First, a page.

|Abstract: ||STUDY QUESTION:
In the use of 'tenderness-guided' transvaginal ultrasound, is the diagnostic accuracy of three-dimensional (3D) ultrasonography better than two-dimensional (2D) ultrasonography in the identification of deep endometriosis?
Three-dimensional ultrasonography has a significantly higher diagnostic accuracy in the diagnosis of posterior locations of deep endometriosis without intestinal involvement, such as the uterosacral ligaments, vaginal and rectovaginal endometriosis.
WHAT IS KNOWN ALREADY:
The only previous study of the diagnosis of posterior compartment endometriosis reported an poor sensitivity of 3D ultrasonography for uterosacral and sigmoid colon involvement.
STUDY DESIGN, SIZE, DURATION:
This diagnostic test study included 202 patients scheduled for surgery because of clinical suspicion of deep pelvic endometriosis and was carried out between January 2009 and September 2012.
PARTICIPANTS/MATERIALS, SETTING, METHODS:
Modified transvaginal ultrasonography was performed on all of the women by a single examiner. Two locations of deep endometriosis were considered: intestinal involvement and other posterior lesions (including vaginal location, rectovaginal septum and uterosacral ligaments). Once the 2D ultrasonography had been performed, the 3D acquisition was performed and the obtained volume was stored. To avoid the risk of recall bias, the same operator evaluated the 3D volumes 6 months after the last examination using virtual navigation to provide a presumptive diagnosis of the presence and localization of deep endometriosis. In addition, to evaluate the reproducibility of 3D, two operators with different levels of expertise performed a retrospective review of 3D volumes from a random sample of 35 patients, twice, 1 week apart to also assess intraobserver agreement. The diagnostic performance of both tests was expressed as area under the receiver-operating characteristics curve (AUC), sensitivity, specificity, positive and negative predictive values, positive (LR+) and negative (LR-) likelihood ratios, with their respective 95% confidence interval (CI). Reproducibility was evaluated using kappa statistics.
MAIN RESULTS AND THE ROLE OF CHANCE:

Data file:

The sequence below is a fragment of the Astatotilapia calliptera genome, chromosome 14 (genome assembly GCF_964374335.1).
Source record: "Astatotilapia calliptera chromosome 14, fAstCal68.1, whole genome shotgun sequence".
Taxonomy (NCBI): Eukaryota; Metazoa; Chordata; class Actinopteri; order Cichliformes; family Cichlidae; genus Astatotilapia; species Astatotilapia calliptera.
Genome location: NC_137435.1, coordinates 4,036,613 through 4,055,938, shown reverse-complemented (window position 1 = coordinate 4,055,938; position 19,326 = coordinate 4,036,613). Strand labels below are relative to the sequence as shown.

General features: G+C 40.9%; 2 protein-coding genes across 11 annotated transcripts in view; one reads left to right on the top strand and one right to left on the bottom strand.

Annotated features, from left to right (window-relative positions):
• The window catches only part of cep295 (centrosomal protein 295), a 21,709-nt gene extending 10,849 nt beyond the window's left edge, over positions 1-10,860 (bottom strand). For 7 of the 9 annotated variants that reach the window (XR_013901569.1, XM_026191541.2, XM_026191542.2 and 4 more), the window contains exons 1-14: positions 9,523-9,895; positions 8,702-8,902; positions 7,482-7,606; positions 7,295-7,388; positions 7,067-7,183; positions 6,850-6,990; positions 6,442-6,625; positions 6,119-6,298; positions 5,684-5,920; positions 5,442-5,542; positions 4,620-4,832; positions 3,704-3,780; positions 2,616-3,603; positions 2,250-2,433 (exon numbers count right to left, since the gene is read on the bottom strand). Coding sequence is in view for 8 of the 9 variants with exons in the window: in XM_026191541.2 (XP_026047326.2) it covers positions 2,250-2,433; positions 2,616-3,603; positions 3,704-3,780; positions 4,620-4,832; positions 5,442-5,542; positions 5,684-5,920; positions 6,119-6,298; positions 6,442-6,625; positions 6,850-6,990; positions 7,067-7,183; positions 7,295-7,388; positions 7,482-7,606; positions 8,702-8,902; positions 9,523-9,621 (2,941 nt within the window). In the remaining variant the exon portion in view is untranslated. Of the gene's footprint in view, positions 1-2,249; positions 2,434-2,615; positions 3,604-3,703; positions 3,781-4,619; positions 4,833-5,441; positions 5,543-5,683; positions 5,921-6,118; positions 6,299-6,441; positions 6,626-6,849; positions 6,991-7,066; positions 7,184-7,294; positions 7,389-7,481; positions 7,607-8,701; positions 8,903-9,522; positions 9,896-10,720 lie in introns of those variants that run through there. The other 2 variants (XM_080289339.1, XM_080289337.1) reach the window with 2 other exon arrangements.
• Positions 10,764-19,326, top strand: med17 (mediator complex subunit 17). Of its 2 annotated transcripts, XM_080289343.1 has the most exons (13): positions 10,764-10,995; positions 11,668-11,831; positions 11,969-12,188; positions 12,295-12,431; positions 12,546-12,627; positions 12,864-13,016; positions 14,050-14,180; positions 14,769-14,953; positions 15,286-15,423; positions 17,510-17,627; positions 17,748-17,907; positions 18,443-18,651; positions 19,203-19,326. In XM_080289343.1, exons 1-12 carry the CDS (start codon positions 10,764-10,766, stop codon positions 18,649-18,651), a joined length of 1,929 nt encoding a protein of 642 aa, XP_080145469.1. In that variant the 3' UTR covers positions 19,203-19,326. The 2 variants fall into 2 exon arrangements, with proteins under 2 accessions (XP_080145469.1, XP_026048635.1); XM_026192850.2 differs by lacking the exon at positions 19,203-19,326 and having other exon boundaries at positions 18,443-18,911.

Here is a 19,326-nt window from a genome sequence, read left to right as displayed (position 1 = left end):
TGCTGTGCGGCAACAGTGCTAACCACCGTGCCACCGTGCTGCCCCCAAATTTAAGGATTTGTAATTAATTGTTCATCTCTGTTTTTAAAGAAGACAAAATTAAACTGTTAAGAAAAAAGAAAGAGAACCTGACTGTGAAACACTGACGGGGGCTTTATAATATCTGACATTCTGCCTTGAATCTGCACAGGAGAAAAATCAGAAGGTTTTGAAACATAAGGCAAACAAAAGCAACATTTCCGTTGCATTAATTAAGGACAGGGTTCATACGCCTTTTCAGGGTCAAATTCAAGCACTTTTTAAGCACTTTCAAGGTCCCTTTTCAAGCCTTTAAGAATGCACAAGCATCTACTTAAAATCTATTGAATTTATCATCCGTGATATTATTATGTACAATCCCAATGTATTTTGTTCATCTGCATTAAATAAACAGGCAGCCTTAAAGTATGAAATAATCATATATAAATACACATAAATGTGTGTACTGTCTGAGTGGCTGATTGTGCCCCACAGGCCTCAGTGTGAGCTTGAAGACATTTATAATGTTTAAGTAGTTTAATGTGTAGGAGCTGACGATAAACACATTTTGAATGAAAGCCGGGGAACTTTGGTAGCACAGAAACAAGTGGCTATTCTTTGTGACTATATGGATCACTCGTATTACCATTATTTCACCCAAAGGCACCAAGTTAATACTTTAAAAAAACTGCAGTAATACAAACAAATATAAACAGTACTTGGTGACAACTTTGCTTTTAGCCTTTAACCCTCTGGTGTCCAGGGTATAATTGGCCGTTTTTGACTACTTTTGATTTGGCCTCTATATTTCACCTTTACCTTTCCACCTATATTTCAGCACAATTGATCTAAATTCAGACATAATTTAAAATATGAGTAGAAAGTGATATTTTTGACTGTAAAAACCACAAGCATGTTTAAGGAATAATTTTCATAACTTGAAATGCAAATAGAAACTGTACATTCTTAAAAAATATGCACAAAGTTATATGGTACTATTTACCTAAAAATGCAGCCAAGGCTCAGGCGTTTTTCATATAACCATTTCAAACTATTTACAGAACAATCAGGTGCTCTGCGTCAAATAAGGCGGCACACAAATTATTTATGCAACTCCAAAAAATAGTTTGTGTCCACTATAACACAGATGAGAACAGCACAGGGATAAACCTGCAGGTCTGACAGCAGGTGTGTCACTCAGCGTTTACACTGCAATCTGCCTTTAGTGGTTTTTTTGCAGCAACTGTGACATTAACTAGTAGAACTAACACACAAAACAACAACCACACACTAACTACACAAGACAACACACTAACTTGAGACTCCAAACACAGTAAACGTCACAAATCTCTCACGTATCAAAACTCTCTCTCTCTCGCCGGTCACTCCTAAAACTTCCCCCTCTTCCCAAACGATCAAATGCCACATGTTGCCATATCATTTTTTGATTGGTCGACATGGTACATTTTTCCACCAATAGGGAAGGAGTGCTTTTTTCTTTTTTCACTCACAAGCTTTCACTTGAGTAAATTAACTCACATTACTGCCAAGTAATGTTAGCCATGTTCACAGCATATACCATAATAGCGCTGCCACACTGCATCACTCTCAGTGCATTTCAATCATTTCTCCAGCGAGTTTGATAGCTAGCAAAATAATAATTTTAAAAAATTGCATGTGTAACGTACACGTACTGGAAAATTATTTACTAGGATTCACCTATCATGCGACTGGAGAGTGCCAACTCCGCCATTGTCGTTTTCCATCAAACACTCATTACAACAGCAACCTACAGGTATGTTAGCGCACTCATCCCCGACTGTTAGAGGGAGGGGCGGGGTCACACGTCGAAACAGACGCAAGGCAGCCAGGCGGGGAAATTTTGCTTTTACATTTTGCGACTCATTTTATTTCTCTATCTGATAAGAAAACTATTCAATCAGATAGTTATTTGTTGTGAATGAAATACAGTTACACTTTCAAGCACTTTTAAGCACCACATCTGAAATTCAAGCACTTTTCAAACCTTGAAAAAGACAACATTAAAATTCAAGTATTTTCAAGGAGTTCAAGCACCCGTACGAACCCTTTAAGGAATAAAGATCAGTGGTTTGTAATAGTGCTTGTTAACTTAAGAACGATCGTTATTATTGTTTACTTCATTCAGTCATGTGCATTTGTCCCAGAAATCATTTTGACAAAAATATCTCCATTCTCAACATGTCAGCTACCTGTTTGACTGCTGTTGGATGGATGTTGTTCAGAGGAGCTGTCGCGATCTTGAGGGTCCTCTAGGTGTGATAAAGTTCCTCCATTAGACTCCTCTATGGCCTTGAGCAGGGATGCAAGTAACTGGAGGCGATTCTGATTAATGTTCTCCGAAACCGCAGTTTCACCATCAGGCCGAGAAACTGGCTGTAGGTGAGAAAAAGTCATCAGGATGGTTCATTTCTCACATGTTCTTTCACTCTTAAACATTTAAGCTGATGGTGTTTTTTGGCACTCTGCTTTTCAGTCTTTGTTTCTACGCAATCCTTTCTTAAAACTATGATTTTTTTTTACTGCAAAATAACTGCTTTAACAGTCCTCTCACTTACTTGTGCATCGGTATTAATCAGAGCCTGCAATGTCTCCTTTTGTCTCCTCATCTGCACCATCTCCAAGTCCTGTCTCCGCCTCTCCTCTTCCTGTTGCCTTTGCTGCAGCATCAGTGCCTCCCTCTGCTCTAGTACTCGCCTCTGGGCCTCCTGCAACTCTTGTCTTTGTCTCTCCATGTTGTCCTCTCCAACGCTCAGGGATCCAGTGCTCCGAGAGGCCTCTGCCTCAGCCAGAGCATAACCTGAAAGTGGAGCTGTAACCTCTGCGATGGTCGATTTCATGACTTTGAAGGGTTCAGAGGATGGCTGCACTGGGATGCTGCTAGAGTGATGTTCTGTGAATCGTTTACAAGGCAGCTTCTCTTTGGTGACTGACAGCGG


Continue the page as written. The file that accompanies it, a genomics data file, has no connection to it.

Surgery revealed deep endometriosis in 129 patients. The AUCs for endometriosis of intestinal location were similar for both ultrasound techniques. The AUCs for endometriosis of other posterior locations were significantly different (0.891, 95% CI 0.839-0.943 for 3D versus 0.789, 95% CI 0.720-0.858 for 2D; P = 0.0193). For the intestinal involvement, the specificity, sensitivity, positive and negative predictive value, and LR+ and LR- were 93% (89-95%), 95% (88-98%), 89% (83-92%), 97% (93-99%), 13, and 0.06, respectively, for 2D ultrasound and 97% (93-99%), 91% (84-94%), 95% (88-98%), 95% (91-96%), 25, and 0.09, respectively, for 3D ultrasound. For other posterior locations, the specificity, sensitivity, positive and negative predictive value, and LR+ and LR- were 88% (82-93%), 71% (64-77%), 83% (75-90%), 79% (74-83%), 6.10, 0.32, respectively, for 2D ultrasound and 94% (89-97%), 87% (81-91%), 92% (86-96%), 90% (85-93%), 14.0, 0.14, respectively, for 3D ultrasound. Intraobserver agreement was substantial for both examiners (kappa 0.8754, for operator A and 0.7087, for operator B, respectively). Interobserver agreement was also substantial.
LIMITATIONS, REASONS FOR CAUTION:
The disadvantages of 3D ultrasound to be considered are the necessity of newer ultrasonographic equipment and that fewer sonographers completely know the 3D technique. There are also some limitations within this study. First, an expert examiner performed the real-time ultrasound and 3D volume acquisitions. Second, the same operator also performed the 3D evaluations but at least 6 months after the last acquisition to avoid a possible recall bias.
WIDER IMPLICATIONS OF THE FINDINGS:
The diagnostic performance obtained in the present study is superior to the accuracy reported in other studies of 3D ultrasonography, but not superior to all other published articles of 2D ultrasonography. The reported high diagnostic accuracy of 3D ultrasound could be widely generalizable because good reproducibility was demonstrated even with an operator with less expertise.
STUDY FUNDING/COMPETING INTEREST(S):
This study was supported in part by the Regione Autonoma della Sardegna (project code CPR-24750).|